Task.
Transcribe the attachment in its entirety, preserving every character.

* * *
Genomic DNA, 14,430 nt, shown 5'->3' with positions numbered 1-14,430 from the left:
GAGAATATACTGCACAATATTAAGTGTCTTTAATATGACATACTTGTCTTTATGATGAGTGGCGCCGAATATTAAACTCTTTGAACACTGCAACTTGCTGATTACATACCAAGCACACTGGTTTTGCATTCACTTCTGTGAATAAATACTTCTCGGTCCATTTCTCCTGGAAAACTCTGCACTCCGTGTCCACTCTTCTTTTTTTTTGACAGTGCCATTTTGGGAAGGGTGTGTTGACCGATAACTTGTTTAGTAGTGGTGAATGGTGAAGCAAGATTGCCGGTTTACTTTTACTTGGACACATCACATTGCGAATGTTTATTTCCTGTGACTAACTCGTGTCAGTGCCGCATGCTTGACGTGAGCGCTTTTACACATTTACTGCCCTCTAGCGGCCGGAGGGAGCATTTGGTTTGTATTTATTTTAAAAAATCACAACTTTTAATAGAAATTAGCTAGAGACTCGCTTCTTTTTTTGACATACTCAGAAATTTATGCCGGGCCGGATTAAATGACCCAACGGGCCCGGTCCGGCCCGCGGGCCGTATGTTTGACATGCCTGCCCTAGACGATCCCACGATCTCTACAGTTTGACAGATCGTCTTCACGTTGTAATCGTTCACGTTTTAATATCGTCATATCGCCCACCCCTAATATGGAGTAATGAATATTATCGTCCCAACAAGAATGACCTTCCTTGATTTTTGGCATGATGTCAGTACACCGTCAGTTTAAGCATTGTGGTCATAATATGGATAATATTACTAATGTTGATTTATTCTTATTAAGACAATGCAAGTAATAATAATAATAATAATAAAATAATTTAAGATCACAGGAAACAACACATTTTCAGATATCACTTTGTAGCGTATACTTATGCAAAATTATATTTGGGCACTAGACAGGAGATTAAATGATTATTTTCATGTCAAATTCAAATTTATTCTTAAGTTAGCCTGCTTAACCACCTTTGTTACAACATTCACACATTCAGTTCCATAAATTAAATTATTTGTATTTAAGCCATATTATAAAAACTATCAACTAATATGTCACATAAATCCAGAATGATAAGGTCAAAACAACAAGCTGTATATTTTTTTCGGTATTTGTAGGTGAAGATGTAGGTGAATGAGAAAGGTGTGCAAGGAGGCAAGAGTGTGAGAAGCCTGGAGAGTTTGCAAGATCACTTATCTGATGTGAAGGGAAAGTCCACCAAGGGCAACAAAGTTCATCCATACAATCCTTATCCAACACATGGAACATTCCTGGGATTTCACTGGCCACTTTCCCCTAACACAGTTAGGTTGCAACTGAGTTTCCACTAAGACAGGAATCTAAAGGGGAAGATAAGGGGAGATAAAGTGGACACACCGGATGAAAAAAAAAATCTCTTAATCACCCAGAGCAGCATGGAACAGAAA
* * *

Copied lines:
Genomic DNA, 14,430 nt, shown 5'->3' with positions numbered 1-14,430 from the left:
GAGAATATACTGCACAATATTAAGTGTCTTTAATATGACATACTTGTCTTTATGATGAGTGGCGCCGAATATTAAACTCTTTGAACACTGCAACTTGCTGATTACATACCAAGCACACTGGTTTTGCATTCACTTCTGTGAATAAATACTTCTCGGTCCATTTCTCCTGGAAAACTCTGCACTCCGTGTCCACTCTTCTTTTTTTTTGACAGTGCCATTTTGGGAAGGGTGTGTTGACCGATAACTTGTTTAGTAGTGGTGAATGGTGAAGCAAGATTGCCGGTTTACTTTTACTTGGACACATCACATTGCGAATGTTTATTTCCTGTGACTAACTCGTGTCAGTGCCGCATGCTTGACGTGAGCGCTTTTACACATTTACTGCCCTCTAGCGGCCGGAGGGAGCATTTGGTTTGTATTTATTTTAAAAAATCACAACTTTTAATAGAAATTAGCTAGAGACTCGCTTCTTTTTTTGACATACTCAGAAATTTATGCCGGGCCGGATTAAATGACCCAACGGGCCCGGTCCGGCCCGCGGGCCGTATGTTTGACATGCCTGCCCTAGACGATCCCACGATCTCTACAGTTTGACAGATCGTCTTCACGTTGTAATCGTTCACGTTTTAATATCGTCATATCGCCCACCCCTAATATGGAGTAATGAATATTATCGTCCCAACAAGAATGACCTTCCTTGATTTTTGGCATGATGTCAGTACACCGTCAGTTTAAGCATTGTGGTCATAATATGGATAATATTACTAATGTTGATTTATTCTTATTAAGACAATGCAAGTAATAATAATAATAATAATAAAATAATTTAAGATCACAGGAAACAACACATTTTCAGATATCACTTTGTAGCGTATACTTATGCAAAATTATATTTGGGCACTAGACAGGAGATTAAATGATTATTTTCATGTCAAATTCAAATTTATTCTTAAGTTAGCCTGCTTAACCACCTTTGTTACAACATTCACACATTCAGTTCCATAAATTAAATTATTTGTATTTAAGCCATATTATAAAAACTATCAACTAATATGTCACATAAATCCAGAATGATAAGGTCAAAACAACAAGCTGTATATTTTTTTCGGTATTTGTAGGTGAAGATGTAGGTGAATGAGAAAGGTGTGCAAGGAGGCAAGAGTGTGAGAAGCCTGGAGAGTTTGCAAGATCACTTATCTGATGTGAAGGGAAAGTCCACCAAGGGCAACAAAGTTCATCCATACAATCCTTATCCAACACATGGAACATTCCTGGGATTTCACTGGCCACTTTCCCCTAACACAGTTAGGTTGCAACTGAGTTTCCACTAAGACAGGAATCTAAAGGGGAAGATAAGGGGAGATAAAGTGGACACACCGGATGAAAAAAAAAATCTCTTAATCACCCAGAGCAGCATGGAACAGAAA